Saturday, October 24, 2015

The Basics of City Placement

City placement is probably the single most important decision you will make in Illyriad. It's easy to screw up, and if you make mistakes, it can be painful to correct them. In some cases it will be nearly impossible. I will write this short guide from the perspective of a military-prepared player. Even if you don't intend to fight in Illyriad, unexpected wars can break out and drag you in. It's wise to follow good practices.


Illyriad cities sustain damage by sieges. Sieges are alliance-scale battles, so please give up any notion that you can break a siege by yourself. A properly executed siege is an avalanche of force that will crush your personal defenses. Therefore, try to stay within 150 squares of your allies. Your friends are the only hope you have of breaking a siege before it wrecks all your buildings and weeks of careful construction.

All the other sutbleties of city placement are irrelevant if you are off by yourself, unreachable by your allies when you come under enemy fire.


If you are besieged, it is best to be surrounded by plains. Cavalry is the fastest attack unit, and gains a +30% attack bonus on plains. In addition, defending bows are already weak against cavalry, and defending spears (the best anti-cavalry defender) suffer a -15% penalty on plains.

In short, it is by far the easiest for your allies to break sieges on plains.

Absolutely, positively DO NOT EVER place your city adjacent to a building or mountain. Ever. Not even if you're an elf. Just don't do it, period, the end. These tiles amplify spear and bow defender units in the siege camps, and heavily penalize attacking cavalry coming to your rescue.

Avoid large hills, large forest, and small forest tiles whenever possible. Lots of people think they are clever by building infantry, and surrounding their city by forest tiles (which gives infantry attackers an advantage). This is not clever. Infantry is slow. Once the local infantry forces are depleted--very common in prolonged wars--you will be stuck waiting for rescue by very slow units which might not arrive before your city is destroyed.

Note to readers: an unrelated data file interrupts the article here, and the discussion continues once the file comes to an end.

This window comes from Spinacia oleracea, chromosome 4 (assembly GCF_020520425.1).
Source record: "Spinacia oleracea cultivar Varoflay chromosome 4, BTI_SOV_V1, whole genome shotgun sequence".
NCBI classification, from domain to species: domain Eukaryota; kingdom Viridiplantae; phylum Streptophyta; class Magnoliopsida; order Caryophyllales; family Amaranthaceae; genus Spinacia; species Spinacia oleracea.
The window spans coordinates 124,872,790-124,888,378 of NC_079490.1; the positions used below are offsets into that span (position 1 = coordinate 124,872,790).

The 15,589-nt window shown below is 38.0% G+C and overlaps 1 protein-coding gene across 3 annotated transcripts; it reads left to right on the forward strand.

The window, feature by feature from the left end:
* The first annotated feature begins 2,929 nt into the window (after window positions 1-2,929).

You can place your city next to impassable or water tiles, but these are often bad choices that limit your troop production speeds and overall flexibility.


Many non-military players want to have big cities. The +2 food from 7-food plains tiles and 7-food jungle forest tiles will help you to accomplish that. But remember rule #1? Plains tiles are easy to clear with cavalry, and that includes the defenders inside your plains city. Just understand in advance that if you ever get into a war, the armies in your city might constantly get destroyed by fast-attacking cavalry armies.

What just got said about plains cities and cavalry, happens to apply to forest cities and infantry. Slower infantry attacks will give you more time to react, but the assaults themselves will be extremely expensive to defend.

In contrast, a city on a 5-food mountain will limit its final size. However, from rule #1, you should remember that defending spear and bow units are amplified on mountains, and attacking infantry and cavalry are penalized. With a City Wall 20, a mountain city is easier to defend, and much harder to attack directly.

Since your gold taxes are directly dependent on city population, it should be obvious that a 7-food city can support 40% more standing troops than a 5-food city. That tends to be less important in military alliances for two reasons.